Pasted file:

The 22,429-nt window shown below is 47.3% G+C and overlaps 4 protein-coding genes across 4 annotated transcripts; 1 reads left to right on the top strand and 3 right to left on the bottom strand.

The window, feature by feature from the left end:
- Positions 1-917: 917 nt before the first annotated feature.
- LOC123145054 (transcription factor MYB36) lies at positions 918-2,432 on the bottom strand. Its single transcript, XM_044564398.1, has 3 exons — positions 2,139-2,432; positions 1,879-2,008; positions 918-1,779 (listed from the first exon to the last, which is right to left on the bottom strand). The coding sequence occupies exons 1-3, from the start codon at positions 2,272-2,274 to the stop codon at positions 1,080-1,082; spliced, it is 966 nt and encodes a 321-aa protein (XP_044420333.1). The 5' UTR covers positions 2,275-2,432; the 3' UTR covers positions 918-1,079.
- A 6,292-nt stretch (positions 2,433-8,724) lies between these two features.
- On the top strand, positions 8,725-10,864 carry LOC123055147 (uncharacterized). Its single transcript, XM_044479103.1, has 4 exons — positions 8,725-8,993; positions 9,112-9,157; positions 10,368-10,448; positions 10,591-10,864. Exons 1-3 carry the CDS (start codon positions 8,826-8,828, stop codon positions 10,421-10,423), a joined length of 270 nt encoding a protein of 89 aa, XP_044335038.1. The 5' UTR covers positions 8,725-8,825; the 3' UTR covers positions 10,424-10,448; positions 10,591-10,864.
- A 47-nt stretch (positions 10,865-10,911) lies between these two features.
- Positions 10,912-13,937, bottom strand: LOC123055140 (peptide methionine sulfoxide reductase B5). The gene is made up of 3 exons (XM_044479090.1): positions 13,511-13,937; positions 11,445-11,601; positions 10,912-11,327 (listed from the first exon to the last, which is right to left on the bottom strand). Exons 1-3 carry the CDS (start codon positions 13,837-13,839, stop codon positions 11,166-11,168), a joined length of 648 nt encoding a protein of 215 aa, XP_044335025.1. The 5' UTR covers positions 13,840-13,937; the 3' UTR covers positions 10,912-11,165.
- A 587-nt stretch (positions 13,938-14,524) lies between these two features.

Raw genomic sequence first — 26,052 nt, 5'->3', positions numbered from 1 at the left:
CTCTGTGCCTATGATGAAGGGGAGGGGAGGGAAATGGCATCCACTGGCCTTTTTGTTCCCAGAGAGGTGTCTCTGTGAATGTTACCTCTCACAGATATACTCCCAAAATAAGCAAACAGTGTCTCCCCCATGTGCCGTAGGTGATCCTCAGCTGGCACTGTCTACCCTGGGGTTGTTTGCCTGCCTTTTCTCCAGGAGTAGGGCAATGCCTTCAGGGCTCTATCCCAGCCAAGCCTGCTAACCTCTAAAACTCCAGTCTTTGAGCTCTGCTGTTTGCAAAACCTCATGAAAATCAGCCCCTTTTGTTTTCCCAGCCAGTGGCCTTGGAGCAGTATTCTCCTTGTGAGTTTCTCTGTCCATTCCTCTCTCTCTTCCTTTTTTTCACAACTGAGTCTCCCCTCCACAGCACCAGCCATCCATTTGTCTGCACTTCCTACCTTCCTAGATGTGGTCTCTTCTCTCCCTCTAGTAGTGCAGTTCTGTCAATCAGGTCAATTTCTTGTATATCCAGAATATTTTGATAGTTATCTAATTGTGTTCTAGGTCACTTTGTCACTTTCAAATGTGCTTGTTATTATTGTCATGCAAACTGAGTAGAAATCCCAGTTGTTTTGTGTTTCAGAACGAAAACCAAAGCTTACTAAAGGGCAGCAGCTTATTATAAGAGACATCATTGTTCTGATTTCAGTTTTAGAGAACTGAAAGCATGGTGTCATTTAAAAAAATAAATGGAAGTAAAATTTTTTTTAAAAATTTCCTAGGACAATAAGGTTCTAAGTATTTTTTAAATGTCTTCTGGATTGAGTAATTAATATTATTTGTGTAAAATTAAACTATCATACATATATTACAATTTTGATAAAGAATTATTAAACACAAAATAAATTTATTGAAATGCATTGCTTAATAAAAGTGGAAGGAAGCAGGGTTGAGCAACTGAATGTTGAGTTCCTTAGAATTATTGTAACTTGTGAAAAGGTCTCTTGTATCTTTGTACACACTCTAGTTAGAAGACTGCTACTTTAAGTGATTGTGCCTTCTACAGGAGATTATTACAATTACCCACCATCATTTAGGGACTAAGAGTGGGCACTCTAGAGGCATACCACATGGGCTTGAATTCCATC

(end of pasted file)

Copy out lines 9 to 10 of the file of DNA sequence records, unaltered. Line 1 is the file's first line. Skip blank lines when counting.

- A 587-nt stretch (positions 13,938-14,524) lies between these two features.

Raw genomic sequence first — 26,052 nt, 5'->3', positions numbered from 1 at the left: